Zack Snyder's Justice League

Zack Snyder's Justice League ★★★★★

this is giving more and more as time continues to pass since its release, the existence of a character like cyborg proves that there is hope yet for Afrofuturism to break its way into mainstream constructs. its easy to limit Afrofuturism to a way of imagining possible futures through a Black cultural lens but works of this kind spearheaded by a white auteur can be assorted as part of a poignantly urgent Afrofuturist intersection of imagination, technology, the future, and liberation. Afrofuturist narratives and artwork often depict Black people building communities, innovating new technologies, rewriting dominant narratives, and escaping oppression; and so its easy to distinguish the approach to cyborg and his trauma into a singular narrative in which the wonderfully unidealized troubled Black male finds that he can piece together an entirely new identity for himself from the fragments of his past that remain after his life has been laid to waste.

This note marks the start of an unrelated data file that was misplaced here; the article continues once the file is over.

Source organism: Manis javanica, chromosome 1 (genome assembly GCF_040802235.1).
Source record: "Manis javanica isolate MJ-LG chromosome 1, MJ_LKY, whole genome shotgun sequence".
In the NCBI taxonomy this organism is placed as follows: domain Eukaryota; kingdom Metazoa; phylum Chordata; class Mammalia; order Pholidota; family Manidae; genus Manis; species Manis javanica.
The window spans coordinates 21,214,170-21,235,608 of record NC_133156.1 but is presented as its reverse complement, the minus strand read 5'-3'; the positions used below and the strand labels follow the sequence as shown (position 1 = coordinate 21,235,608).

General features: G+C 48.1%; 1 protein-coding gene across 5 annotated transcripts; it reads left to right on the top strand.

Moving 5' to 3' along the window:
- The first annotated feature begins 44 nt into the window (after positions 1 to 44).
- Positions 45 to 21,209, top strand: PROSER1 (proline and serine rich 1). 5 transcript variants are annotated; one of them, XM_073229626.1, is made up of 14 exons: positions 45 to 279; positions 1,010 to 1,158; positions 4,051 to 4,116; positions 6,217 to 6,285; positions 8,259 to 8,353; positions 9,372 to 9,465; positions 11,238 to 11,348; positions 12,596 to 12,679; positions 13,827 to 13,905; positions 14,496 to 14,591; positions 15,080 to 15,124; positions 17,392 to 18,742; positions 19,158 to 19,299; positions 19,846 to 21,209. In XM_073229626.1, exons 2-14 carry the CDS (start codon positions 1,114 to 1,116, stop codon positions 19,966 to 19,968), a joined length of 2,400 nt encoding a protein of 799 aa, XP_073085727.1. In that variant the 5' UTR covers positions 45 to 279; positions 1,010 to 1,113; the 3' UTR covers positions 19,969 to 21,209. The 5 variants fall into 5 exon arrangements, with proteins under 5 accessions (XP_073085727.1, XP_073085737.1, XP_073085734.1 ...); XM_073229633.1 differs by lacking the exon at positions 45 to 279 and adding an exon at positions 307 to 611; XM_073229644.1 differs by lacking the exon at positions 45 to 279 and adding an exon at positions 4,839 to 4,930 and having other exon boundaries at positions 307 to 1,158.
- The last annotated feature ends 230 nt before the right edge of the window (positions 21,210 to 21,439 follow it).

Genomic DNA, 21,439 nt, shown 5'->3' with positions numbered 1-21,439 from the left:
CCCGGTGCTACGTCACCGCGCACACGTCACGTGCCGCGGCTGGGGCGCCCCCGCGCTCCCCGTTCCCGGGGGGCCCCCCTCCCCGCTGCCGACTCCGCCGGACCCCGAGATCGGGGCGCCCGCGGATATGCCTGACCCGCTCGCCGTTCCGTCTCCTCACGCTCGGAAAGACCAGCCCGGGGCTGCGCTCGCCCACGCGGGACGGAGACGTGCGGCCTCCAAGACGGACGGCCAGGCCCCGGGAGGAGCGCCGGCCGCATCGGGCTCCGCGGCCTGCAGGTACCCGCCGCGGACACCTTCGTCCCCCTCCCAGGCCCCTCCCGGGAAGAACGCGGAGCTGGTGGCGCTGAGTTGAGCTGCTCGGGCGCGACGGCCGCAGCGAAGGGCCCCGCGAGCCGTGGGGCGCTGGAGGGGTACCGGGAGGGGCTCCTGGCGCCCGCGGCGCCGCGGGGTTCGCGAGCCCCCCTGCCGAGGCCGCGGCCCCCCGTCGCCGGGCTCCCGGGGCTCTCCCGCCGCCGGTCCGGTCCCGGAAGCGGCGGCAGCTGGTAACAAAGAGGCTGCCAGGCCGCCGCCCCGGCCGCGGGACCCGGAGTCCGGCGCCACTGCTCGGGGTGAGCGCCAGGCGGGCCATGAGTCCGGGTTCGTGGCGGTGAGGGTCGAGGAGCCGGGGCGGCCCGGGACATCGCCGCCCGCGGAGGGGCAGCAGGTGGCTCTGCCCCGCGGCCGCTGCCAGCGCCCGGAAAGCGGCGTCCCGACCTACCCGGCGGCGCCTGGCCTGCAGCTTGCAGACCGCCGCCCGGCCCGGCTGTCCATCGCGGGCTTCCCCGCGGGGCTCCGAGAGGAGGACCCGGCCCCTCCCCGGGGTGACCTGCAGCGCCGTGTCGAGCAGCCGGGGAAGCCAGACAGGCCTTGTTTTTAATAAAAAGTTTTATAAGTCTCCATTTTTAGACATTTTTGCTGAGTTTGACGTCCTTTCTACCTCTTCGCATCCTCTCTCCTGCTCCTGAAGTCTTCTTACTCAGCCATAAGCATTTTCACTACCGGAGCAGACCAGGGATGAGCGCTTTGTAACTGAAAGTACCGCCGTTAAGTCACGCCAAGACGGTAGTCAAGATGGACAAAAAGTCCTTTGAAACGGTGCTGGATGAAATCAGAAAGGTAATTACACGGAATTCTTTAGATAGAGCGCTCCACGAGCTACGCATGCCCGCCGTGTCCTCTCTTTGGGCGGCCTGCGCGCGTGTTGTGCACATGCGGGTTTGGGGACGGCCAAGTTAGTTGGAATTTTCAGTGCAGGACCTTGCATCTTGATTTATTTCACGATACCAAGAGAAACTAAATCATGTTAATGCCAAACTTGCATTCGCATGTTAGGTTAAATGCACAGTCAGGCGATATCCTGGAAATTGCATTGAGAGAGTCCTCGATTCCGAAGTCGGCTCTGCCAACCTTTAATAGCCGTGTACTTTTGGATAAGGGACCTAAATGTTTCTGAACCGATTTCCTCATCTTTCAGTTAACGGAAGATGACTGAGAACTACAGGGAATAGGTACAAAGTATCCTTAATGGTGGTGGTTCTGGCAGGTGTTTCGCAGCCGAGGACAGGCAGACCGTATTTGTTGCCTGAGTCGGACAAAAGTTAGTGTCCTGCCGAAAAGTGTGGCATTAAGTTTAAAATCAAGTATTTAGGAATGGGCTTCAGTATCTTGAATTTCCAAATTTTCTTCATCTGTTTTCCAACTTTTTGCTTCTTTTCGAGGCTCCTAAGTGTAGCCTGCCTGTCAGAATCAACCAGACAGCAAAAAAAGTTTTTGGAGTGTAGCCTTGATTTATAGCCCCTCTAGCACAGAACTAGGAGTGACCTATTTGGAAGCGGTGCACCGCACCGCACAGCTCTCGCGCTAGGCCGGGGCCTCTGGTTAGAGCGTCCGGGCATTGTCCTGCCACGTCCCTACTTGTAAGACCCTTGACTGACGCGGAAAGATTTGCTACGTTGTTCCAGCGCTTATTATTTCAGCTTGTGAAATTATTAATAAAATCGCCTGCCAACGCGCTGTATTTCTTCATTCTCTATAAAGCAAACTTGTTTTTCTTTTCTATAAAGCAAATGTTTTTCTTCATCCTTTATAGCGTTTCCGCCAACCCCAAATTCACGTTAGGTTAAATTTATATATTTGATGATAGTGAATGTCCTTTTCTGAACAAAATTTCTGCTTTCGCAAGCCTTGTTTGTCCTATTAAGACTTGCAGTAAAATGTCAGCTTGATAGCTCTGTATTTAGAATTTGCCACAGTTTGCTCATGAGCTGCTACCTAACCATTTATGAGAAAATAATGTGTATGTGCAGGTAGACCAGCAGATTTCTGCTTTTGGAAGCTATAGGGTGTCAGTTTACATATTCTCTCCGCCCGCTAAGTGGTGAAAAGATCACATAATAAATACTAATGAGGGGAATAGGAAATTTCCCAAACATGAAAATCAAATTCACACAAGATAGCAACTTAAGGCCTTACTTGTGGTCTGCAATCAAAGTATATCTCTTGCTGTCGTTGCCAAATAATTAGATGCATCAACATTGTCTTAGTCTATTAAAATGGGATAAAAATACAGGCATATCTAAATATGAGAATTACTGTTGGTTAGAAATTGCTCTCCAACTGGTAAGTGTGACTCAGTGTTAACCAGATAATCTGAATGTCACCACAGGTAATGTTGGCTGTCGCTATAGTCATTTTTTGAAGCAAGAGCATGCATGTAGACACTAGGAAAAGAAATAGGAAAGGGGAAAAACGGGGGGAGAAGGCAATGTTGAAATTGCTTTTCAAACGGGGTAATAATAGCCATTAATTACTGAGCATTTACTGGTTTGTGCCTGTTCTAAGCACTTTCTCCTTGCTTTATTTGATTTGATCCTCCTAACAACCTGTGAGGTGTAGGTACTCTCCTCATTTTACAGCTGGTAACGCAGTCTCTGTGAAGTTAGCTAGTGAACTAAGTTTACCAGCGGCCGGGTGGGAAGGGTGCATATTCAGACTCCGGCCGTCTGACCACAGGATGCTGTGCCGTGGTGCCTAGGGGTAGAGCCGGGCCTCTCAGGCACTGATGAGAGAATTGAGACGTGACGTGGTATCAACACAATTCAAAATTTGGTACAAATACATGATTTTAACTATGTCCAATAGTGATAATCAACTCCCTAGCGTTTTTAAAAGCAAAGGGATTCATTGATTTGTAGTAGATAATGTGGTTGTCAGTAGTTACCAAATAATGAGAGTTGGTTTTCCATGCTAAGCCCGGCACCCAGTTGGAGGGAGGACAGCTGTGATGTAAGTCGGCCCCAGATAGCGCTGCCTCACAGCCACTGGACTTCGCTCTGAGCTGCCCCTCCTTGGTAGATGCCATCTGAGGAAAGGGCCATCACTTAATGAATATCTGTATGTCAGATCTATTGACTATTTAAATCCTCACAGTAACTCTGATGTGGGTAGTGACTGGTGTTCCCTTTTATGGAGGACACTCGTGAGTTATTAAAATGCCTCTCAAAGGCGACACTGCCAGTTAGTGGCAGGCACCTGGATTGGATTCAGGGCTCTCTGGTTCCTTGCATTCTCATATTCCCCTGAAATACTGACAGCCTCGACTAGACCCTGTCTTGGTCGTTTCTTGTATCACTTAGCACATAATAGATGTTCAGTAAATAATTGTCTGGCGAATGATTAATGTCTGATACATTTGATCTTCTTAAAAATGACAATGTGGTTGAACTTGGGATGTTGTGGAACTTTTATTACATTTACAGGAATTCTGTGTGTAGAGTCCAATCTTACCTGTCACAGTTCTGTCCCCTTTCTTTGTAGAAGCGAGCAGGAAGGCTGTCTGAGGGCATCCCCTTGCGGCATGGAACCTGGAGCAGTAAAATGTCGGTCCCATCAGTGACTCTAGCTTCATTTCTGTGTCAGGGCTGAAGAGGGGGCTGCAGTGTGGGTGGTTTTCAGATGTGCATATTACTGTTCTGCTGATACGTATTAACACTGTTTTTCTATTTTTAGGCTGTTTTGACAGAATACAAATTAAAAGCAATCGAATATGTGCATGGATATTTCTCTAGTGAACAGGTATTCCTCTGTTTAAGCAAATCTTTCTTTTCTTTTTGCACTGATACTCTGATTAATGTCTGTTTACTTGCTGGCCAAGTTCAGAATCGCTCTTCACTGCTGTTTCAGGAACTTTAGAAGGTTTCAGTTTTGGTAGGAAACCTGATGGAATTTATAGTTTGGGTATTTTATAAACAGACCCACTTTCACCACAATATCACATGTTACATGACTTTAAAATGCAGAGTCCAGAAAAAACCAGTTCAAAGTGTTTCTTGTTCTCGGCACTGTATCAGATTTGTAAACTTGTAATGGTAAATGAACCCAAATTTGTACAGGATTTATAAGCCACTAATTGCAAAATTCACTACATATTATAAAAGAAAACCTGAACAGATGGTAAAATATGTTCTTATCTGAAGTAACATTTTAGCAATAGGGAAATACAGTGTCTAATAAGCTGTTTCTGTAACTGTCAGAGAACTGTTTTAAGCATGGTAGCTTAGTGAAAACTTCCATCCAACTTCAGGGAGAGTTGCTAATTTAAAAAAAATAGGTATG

the existence of Black people in the reality snyder has established for this universe is already something to behold—refusing to limit them to the margins of humanity as oppressed entities, just as powerless against the gods and monsters of this world as they are against those who come from elsewhere; but they're nothing like the marginalised entities on display as frail lambs to the slaughter in this film's contemporaries. the strong presence shown by darkskin amazon warriors and grounded Black intellectualism of victor and his father is already giving but to centre the narrative of a multi-hundred million dollar film like this around a Black male featuring unbridled meditations on the nature of his trauma leaving him destitute is to go above and beyond. snyder's approach to the cyborg character and how victor's newfound powers humanize him and separate him (and his father) from those self-righteous sensibilities of holier than thou Black humanity and ascendant intellectualism is one that hasn't been present in the Black characters under the lens of white filmmakers since the works of barry shear and jules dassin. ray fisher is obviously to be given most of the credit here with his accentuated, vulnerable display of Black hopelessness made to be constrained via his ambition to strive for a future in which he exists as part of something bigger than himself; but not exclusionary of his new (or past) identity. to have their Black father-son dilemmas touched upon with importance in the middle of this conquest of cosmic proportions further solidifies snyder's for-the-people pop narrative and has brought out a newfound respect within me for a filmmaker who can explore the qualms of Black trauma without sentimentalizing or simplifying the emotional complexities of Black individuals. much like those long gone filmmakers like dassin and shear free of white self righteousness and liberal obsession, snyder doesn't fixate on Black trauma and allows victor's narrative to play out by itself as something that exists naturally, and so he does better by representation than even neolib black filmmakers who desensitize the reality behind the struggle before displaying it on film. i wanna write more but im so tired ugh this movie is sooo good😭

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